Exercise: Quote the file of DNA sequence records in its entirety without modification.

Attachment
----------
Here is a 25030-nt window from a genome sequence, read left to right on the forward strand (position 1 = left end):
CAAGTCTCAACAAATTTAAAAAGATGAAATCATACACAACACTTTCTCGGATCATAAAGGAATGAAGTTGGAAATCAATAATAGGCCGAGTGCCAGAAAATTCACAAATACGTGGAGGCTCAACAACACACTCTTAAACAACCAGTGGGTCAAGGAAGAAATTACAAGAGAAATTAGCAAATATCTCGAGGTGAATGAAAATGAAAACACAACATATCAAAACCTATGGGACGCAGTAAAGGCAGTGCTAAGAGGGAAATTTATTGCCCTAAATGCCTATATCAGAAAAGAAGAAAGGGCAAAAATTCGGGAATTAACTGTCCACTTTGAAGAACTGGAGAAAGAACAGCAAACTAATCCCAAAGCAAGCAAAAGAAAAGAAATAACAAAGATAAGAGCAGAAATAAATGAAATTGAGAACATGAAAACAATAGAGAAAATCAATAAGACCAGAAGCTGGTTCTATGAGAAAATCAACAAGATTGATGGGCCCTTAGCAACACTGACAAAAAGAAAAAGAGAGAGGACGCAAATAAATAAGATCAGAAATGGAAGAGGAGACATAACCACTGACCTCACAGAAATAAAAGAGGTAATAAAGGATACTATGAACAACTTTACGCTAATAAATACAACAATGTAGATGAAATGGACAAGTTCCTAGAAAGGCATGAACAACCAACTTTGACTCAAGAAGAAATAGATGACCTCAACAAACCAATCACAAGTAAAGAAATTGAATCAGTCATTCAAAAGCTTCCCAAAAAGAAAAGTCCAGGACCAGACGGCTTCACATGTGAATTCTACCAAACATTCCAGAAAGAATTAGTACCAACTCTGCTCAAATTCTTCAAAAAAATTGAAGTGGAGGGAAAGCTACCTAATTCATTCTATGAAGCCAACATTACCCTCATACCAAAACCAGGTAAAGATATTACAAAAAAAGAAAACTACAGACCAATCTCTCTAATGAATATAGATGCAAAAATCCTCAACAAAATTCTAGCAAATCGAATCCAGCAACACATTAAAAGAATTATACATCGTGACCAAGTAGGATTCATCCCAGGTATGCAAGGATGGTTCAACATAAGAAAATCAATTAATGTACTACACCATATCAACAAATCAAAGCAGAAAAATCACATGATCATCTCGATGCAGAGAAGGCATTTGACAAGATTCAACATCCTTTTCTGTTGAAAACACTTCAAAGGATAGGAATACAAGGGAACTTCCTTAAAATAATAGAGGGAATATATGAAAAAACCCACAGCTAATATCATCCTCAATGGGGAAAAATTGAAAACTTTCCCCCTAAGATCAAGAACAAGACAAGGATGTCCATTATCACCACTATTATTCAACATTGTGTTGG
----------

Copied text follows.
Here is a 25030-nt window from a genome sequence, read left to right on the forward strand (position 1 = left end):
CAAGTCTCAACAAATTTAAAAAGATGAAATCATACACAACACTTTCTCGGATCATAAAGGAATGAAGTTGGAAATCAATAATAGGCCGAGTGCCAGAAAATTCACAAATACGTGGAGGCTCAACAACACACTCTTAAACAACCAGTGGGTCAAGGAAGAAATTACAAGAGAAATTAGCAAATATCTCGAGGTGAATGAAAATGAAAACACAACATATCAAAACCTATGGGACGCAGTAAAGGCAGTGCTAAGAGGGAAATTTATTGCCCTAAATGCCTATATCAGAAAAGAAGAAAGGGCAAAAATTCGGGAATTAACTGTCCACTTTGAAGAACTGGAGAAAGAACAGCAAACTAATCCCAAAGCAAGCAAAAGAAAAGAAATAACAAAGATAAGAGCAGAAATAAATGAAATTGAGAACATGAAAACAATAGAGAAAATCAATAAGACCAGAAGCTGGTTCTATGAGAAAATCAACAAGATTGATGGGCCCTTAGCAACACTGACAAAAAGAAAAAGAGAGAGGACGCAAATAAATAAGATCAGAAATGGAAGAGGAGACATAACCACTGACCTCACAGAAATAAAAGAGGTAATAAAGGATACTATGAACAACTTTACGCTAATAAATACAACAATGTAGATGAAATGGACAAGTTCCTAGAAAGGCATGAACAACCAACTTTGACTCAAGAAGAAATAGATGACCTCAACAAACCAATCACAAGTAAAGAAATTGAATCAGTCATTCAAAAGCTTCCCAAAAAGAAAAGTCCAGGACCAGACGGCTTCACATGTGAATTCTACCAAACATTCCAGAAAGAATTAGTACCAACTCTGCTCAAATTCTTCAAAAAAATTGAAGTGGAGGGAAAGCTACCTAATTCATTCTATGAAGCCAACATTACCCTCATACCAAAACCAGGTAAAGATATTACAAAAAAAGAAAACTACAGACCAATCTCTCTAATGAATATAGATGCAAAAATCCTCAACAAAATTCTAGCAAATCGAATCCAGCAACACATTAAAAGAATTATACATCGTGACCAAGTAGGATTCATCCCAGGTATGCAAGGATGGTTCAACATAAGAAAATCAATTAATGTACTACACCATATCAACAAATCAAAGCAGAAAAATCACATGATCATCTCGATGCAGAGAAGGCATTTGACAAGATTCAACATCCTTTTCTGTTGAAAACACTTCAAAGGATAGGAATACAAGGGAACTTCCTTAAAATAATAGAGGGAATATATGAAAAAACCCACAGCTAATATCATCCTCAATGGGGAAAAATTGAAAACTTTCCCCCTAAGATCAAGAACAAGACAAGGATGTCCATTATCACCACTATTATTCAACATTGTGTTGG